Leah Higgins has drawn her inspirations from man-made structures and constructs. Her Transition pieces, influenced by visits to Shanghai, seeks to explore the differences between the new public face of China and the government control and restrictions that still thread through every aspect of life.

Isobel Holland explores the question ‘quilts are stationary, safe and hopefully beautiful, but what if a quilt can transform into something else?’ In her Transition pieces she has created a series of work that incorporates an element of change and challenges traditional perceptions.

Magie Relph is heavily influenced by her travels in Africa: the movement of peoples and objects across vast distances and the changes that take place along the way.

Sandra Wyman has created a series of pieces that are autobiographical and represent a time of personal transition and self discovery.

Helen, Sandra and Leah are SAQA members. Report by Leah - thanks.







Wednesday, March 30, 2016

Maggi Birchenough

We had some very sad news today - Maggi, who has been very ill for almost a year, passed away this morning. She was able to stay at home until the end near to her relations which was her wish.

Thanks for all the work you did for SAQA and especially for our region.


Maggi's quilt which is part of the permanent collection of the National Quilt Museum in Paducah, Kentucky,

Rest in peace, Maggi 

Wednesday, March 23, 2016

Don't forget to enter your piece for Wide Horizons!

As you all know, this month is the time to enter your piece for this year's Wide Horizons exhibition, exclusively for Europe/Middle East members of SAQA. If you haven't entered yet, you still have time to do so until the 31st of this month of March. Here is the link:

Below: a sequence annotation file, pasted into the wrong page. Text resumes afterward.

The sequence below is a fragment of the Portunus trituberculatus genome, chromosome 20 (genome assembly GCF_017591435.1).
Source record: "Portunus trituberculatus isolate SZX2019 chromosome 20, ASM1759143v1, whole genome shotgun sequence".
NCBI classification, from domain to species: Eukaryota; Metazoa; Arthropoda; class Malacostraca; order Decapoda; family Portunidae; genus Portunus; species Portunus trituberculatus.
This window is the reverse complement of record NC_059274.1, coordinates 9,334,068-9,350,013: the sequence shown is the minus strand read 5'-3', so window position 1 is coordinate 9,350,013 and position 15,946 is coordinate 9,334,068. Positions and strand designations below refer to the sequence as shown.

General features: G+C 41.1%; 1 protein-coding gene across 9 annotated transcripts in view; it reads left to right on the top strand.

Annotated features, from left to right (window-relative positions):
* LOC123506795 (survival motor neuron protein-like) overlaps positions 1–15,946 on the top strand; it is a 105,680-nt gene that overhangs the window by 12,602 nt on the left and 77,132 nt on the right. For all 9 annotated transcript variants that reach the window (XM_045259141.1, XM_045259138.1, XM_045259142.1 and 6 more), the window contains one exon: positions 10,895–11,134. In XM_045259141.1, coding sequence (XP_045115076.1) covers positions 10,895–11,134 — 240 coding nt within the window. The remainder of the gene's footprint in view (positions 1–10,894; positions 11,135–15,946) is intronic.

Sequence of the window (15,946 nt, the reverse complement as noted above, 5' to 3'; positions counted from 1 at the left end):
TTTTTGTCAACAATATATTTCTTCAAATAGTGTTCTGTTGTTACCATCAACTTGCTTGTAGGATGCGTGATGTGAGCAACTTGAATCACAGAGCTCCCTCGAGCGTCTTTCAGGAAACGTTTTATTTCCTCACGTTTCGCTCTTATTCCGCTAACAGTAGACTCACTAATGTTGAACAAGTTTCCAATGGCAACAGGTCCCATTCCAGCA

http://www.saqa.com/calendar-detail.php?ID=4692

Be part of this wonderful exhibition, which will open in September in Ste. Marie-aux-Mines (France) and then travel to various venues!

Wednesday, March 16, 2016

Maryte Collard's contribution to "Concrete & Grassland"

European SAQA-member Maryte Collard from Lithuania has sent information about her quilt 'Lust for Life' which was juried into the Concret & Grassland exhibition scheduled to open on March 31.
This is what she writes:

I usually get my inspiration from the nature. I take a lot of pictures but making a quilt I don't replicate the picture. I get inspired by colors, lines and shapes. 
Walking on the cement sidewalk, I noticed a dandelion growing  out through the crack. 


I was amazed by the power of this humble flower and a lust for life it had. It was so inspirational to think that we can always find ways to overcome our own hurdles.

I dye my own fabrics now. Living in Lithuania it is the only way to have a range of colors that would let me feel free working on quilts. I had 15 shades of gray and that was the start. 

15 shades of grey


I made this realistically looking quilt and then I thought: hmm... I don't think this is what I want. I made another quilt that I named Breaking Through and I submitted them both for Concrete&Grassland show.

Breaking through
 I was very surprised to learn that Lust for Life was selected.

Lust for Life - detail

Lust for life - full view


What else is new in my quilting adventure? I entered SAQA mentorship program last September. My mentor is Brenda Gael Smith from Australia. Having Brenda in my corner gave me a clear understanding of my goals and a new direction for my art. I am working on a new series of quilts that I call Water Marks. I made 6 quilts since December!


Congratulations, Maryte!